Paul Newman, the impossibly handsome half-Jewish actor/activist/humanitarian/professional racing driver who died in 2008, woke up one morning in 1988 and felt sad. He thought to himself, according to a friend: How unfair it is that seriously ill children don’t get to “raise a bit of hell” like other youngsters! So he set out to remedy that injustice.
That is how Newman started the first Hole in the Wall Gang camp for kids with life-threatening conditions (now known as the SeriousFun Children’s Network) in Connecticut over two decades ago. The name was a reference to one of Newman’s films, the American cinema classic “Butch Cassidy and the Sundance Kid,” in which he starred with Robert Redford. Newman’s character, Cassidy, was the infamous leader of the Wild West’s Hole in the Wall gang.
On Sunday, the Jordan River Village — the 14th and newest member of the Newman chain of camps — located in the Lower Galilee region of Israel, had its very own official grand opening. The only camp of its kind in the Middle East, the Jordan River Village seeks to be play-land for kids with chronic illnesses in the broader Middle East. It has been operational for nearly six months.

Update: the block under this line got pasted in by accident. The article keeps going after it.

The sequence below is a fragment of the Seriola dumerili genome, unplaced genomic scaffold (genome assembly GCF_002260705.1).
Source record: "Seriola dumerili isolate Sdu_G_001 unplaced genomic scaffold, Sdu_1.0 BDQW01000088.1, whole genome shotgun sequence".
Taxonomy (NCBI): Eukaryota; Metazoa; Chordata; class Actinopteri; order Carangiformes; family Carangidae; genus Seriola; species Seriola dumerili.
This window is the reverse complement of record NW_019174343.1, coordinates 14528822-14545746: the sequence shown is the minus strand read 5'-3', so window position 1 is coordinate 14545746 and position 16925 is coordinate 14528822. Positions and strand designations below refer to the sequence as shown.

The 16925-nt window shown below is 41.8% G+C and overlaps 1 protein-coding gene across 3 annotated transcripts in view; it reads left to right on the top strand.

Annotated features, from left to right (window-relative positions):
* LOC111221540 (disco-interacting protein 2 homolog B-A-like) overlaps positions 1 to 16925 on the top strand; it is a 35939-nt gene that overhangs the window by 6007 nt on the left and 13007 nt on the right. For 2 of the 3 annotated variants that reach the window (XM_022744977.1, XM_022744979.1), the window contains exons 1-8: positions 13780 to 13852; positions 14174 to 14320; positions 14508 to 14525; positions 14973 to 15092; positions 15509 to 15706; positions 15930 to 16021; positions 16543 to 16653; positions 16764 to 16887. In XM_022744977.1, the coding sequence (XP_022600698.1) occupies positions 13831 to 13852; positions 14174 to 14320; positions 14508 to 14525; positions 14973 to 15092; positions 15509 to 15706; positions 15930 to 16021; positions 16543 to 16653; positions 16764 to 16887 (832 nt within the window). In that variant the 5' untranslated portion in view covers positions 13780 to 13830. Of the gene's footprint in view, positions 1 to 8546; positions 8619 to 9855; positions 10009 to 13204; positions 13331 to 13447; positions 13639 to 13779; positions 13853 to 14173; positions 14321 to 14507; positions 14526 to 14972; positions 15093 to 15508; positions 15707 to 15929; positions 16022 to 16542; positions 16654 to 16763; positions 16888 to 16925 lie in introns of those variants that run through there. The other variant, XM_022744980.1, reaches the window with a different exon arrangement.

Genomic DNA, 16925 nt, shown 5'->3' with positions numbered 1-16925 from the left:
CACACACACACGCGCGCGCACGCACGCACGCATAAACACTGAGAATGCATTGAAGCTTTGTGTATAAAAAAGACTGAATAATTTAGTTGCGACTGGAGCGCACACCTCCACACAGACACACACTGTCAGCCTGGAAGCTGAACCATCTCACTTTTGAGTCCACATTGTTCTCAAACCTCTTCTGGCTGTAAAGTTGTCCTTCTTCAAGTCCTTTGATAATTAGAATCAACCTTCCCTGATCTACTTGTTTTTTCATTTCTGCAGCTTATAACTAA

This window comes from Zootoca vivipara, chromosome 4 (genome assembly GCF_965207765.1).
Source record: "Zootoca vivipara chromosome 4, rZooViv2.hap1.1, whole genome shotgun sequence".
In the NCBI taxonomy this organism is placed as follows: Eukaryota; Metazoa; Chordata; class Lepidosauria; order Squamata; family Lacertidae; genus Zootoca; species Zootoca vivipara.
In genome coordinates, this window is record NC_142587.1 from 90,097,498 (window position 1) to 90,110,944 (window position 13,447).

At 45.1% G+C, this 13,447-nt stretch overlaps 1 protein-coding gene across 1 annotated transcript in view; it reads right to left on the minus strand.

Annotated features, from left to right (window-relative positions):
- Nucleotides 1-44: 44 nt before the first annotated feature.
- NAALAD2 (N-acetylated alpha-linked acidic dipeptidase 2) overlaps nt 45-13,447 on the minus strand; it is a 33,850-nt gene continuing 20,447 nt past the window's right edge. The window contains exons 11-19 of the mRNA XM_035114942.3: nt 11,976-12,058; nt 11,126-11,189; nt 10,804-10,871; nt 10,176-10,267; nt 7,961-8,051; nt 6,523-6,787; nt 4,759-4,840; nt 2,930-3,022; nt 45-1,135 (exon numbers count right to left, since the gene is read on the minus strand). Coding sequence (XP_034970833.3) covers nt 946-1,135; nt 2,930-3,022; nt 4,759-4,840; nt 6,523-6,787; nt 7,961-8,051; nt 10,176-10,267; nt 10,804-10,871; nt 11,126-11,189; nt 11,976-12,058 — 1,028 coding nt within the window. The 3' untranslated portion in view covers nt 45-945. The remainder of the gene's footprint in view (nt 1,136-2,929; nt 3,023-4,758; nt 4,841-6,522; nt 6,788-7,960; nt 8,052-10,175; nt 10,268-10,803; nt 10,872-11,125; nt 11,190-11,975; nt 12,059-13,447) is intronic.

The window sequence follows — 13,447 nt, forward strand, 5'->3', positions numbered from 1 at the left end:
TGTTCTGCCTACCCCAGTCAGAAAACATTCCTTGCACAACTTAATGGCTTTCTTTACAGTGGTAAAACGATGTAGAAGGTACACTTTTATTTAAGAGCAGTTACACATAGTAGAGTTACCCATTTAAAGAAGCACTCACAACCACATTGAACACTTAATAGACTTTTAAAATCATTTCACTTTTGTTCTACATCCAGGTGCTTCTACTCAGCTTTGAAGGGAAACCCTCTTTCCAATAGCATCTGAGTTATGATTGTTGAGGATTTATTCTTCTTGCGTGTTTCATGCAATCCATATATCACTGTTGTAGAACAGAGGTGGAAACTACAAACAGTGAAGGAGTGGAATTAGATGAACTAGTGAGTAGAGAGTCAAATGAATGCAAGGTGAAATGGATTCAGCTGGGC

While the premise is fun, the purpose of the Jordan River Village is serious. It looks illness unflinchingly in the face, and gives the more fragile members of society a chance to experience thrills while embracing their needs.
Situated on a breathtaking 60-acre expanse due west of Tiberias, and nestled between the hills that overlook the Yavne’el Valley and the Sea of Galilee, the Jordan River Village is a picturesque oasis and recreational center.